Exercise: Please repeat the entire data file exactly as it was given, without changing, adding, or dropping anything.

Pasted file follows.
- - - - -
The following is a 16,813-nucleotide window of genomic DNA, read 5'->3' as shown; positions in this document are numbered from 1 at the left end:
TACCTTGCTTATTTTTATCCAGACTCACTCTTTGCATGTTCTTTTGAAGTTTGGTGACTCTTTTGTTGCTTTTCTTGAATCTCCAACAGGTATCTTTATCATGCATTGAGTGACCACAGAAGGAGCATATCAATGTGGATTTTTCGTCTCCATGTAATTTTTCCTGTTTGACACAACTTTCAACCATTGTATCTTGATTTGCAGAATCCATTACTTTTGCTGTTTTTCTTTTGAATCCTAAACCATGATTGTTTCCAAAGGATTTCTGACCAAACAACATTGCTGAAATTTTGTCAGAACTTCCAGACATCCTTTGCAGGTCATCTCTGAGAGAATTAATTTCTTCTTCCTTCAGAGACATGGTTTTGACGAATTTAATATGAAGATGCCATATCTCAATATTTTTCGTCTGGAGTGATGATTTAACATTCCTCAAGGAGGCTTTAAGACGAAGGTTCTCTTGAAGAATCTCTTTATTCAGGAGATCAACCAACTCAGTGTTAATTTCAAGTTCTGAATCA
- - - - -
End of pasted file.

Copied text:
The following is a 16,813-nucleotide window of genomic DNA, read 5'->3' as shown; positions in this document are numbered from 1 at the left end:
TACCTTGCTTATTTTTATCCAGACTCACTCTTTGCATGTTCTTTTGAAGTTTGGTGACTCTTTTGTTGCTTTTCTTGAATCTCCAACAGGTATCTTTATCATGCATTGAGTGACCACAGAAGGAGCATATCAATGTGGATTTTTCGTCTCCATGTAATTTTTCCTGTTTGACACAACTTTCAACCATTGTATCTTGATTTGCAGAATCCATTACTTTTGCTGTTTTTCTTTTGAATCCTAAACCATGATTGTTTCCAAAGGATTTCTGACCAAACAACATTGCTGAAATTTTGTCAGAACTTCCAGACATCCTTTGCAGGTCATCTCTGAGAGAATTAATTTCTTCTTCCTTCAGAGACATGGTTTTGACGAATTTAATATGAAGATGCCATATCTCAATATTTTTCGTCTGGAGTGATGATTTAACATTCCTCAAGGAGGCTTTAAGACGAAGGTTCTCTTGAAGAATCTCTTTATTCAGGAGATCAACCAACTCAGTGTTAATTTCAAGTTCTGAATCA